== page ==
Police officers are "confused" about the legalities of using tools to extract content and data from people's phones, and increasingly conducting what has been described as "digital stop and search".
That's the warning of Privacy International, which claims that there is a potentially "unlawful regime" emerging in Britain's police forces, in which officers may be abusing the use of mobile extraction tools.
It claims that police are using these systems without "clear safeguards for the public" and "no independent oversight", allowing the "abuse and misuse of sensitive personal".
After researching "ongoing issues of discrimination within the criminal justice system" and the use of mobile phones in the forces, the organisation said it has identified a "serious cause for concern".
Police are using highly intrusive technology to extract and store data from individual's phones, on a questionable legal basis
Privacy International submitted a range of Freedom of Information requests across the country and found that 26 out of 47 police forces (55 per cent) are currently using mobile phone extraction systems.
As for the other 21 police forces, eight of them (17 per cent) have trialled or are beginning to use this technology, and thirteen (28 per cent) ignored the questions or said they had no relevant information.
Forces are purchasing systems from companies such as Cellebrite, Radio Tactics and MSAB.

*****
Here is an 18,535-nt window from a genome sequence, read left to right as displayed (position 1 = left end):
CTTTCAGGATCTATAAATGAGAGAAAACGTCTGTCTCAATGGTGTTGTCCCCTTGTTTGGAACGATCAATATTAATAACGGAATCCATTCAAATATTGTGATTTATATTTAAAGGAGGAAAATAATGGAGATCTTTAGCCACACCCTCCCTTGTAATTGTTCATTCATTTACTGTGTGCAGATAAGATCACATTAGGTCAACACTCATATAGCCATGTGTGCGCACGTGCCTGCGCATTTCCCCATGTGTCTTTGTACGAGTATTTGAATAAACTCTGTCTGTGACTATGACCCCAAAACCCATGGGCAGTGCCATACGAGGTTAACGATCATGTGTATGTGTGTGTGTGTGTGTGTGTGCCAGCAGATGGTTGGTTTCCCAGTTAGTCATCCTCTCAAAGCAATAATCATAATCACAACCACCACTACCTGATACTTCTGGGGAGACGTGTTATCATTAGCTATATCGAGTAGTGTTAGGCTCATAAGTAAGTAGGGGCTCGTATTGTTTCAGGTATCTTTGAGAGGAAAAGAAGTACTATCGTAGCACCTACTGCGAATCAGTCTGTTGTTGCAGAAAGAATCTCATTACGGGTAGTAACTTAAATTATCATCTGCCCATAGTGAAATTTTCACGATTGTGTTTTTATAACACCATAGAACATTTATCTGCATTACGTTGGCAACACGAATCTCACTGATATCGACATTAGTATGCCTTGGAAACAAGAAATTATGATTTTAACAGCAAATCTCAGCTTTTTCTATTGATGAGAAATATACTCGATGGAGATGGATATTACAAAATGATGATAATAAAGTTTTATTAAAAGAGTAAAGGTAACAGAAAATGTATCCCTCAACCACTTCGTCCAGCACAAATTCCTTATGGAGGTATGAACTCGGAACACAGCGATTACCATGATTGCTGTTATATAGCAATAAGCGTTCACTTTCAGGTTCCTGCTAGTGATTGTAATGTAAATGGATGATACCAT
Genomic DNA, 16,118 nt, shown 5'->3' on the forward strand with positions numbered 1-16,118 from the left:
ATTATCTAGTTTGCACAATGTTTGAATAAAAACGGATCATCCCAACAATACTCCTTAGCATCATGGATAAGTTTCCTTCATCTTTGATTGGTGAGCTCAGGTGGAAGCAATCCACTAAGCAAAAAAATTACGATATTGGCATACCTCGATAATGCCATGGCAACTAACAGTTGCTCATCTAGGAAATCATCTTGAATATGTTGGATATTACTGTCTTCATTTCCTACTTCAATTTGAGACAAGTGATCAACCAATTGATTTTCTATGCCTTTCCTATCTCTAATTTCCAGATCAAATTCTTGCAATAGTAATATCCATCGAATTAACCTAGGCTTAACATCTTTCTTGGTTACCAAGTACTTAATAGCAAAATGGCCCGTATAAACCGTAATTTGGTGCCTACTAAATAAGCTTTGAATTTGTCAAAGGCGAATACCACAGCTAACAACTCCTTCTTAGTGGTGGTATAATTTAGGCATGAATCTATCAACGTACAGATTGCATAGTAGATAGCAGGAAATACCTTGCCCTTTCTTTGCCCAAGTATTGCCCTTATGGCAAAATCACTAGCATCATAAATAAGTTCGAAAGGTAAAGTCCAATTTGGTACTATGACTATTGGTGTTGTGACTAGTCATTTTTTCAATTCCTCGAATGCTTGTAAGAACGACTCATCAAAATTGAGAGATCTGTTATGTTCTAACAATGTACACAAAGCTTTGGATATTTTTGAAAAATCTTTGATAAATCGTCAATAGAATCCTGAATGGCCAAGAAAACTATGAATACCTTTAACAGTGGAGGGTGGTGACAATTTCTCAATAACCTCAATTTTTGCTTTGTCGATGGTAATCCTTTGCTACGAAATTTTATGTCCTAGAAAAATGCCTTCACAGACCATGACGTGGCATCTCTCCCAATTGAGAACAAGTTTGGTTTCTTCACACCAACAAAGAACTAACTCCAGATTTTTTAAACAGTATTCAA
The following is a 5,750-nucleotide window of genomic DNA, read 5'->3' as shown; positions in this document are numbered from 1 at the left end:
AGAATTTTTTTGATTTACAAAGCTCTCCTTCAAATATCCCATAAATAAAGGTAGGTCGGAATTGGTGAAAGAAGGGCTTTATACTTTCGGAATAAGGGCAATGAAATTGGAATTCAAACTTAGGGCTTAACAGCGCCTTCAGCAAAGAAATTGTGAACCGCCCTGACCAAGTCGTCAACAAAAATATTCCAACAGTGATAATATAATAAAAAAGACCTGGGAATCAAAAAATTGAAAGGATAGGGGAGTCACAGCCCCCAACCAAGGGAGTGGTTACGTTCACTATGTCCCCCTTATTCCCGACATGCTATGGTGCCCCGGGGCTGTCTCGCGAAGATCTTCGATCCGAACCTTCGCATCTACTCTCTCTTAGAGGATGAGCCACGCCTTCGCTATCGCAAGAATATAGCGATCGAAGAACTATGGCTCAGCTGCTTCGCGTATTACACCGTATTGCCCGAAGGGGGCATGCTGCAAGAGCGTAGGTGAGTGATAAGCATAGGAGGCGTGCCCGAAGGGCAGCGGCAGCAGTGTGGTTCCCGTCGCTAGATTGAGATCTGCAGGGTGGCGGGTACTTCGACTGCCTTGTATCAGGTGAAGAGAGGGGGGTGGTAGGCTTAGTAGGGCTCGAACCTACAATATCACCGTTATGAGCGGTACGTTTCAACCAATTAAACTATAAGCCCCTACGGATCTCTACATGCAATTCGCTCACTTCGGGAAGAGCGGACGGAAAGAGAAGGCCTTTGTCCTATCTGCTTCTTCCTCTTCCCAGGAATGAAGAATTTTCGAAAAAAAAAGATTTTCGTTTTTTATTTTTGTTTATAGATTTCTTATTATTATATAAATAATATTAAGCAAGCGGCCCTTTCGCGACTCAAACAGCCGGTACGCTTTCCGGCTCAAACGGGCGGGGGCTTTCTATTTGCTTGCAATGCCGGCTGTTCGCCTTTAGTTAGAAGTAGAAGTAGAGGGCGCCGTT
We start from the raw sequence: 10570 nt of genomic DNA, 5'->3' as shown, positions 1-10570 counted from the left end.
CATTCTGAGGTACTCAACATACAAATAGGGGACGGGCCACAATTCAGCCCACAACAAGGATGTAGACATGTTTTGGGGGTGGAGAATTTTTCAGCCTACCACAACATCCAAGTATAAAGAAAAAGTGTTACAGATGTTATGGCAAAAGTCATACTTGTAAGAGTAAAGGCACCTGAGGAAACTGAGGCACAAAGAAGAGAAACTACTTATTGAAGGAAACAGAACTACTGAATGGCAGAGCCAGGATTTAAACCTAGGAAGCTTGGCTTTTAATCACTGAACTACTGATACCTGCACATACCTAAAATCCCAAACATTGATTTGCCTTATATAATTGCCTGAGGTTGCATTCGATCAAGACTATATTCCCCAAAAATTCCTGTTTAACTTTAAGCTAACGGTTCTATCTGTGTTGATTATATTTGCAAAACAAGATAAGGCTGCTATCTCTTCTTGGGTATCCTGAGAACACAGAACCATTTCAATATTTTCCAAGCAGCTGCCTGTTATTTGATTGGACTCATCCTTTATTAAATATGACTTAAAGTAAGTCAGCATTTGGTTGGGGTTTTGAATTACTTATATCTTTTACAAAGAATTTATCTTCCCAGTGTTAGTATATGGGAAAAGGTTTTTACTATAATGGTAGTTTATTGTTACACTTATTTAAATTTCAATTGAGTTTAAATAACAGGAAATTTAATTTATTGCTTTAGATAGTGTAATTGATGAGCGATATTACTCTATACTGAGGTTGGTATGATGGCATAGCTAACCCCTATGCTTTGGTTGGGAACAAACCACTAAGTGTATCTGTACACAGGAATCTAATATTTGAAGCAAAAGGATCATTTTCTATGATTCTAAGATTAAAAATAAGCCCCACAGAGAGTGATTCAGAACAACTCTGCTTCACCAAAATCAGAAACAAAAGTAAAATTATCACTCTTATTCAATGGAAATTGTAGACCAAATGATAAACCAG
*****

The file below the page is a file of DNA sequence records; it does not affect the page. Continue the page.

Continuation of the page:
And 12 forces admitted that they have self-service kiosks for extracting data from people's electronic devices while investigating both low-level and serious crimes; thirteen, meanwhile, use hubs that serve a number of forces.
"Privacy International has uncovered that, in the UK, police are using highly intrusive technology to extract and store data from individual's phones, on a questionable legal basis," said Privacy International.
"The technology, which has been rolled out nationally following its use by the Metropolitan Police Service during the London Olympics in 2012, gives the police the ability to obtain data from our phones than we cannot access ourselves and which we do not know exists.
"Without public consultation or parliamentary scrutiny, the police want extraction of data to be standard procedure in all criminal investigations.
To ensure that mobile extraction tools are not abused by the forces, Privacy International said there "needs to be an urgent independent review into this widespread, intrusive but secretive practice".
Lawmakers, it argued, should implement "a requirement for police to obtain a warrant for searching the contents of a mobile phone, issued on the basis of reasonable suspicion.
The report also calls on the Home Office to "publish guidance for the public, regarding their rights if the police want to search their mobile phone".
"In the course of a search of your home, if the police confiscate your possessions, you are entitled to an inventory of those items," added the report.
"Yet if data is extracted from your devices, you may not even know this has taken place, let alone be told what kind of data the police have stored on their database."
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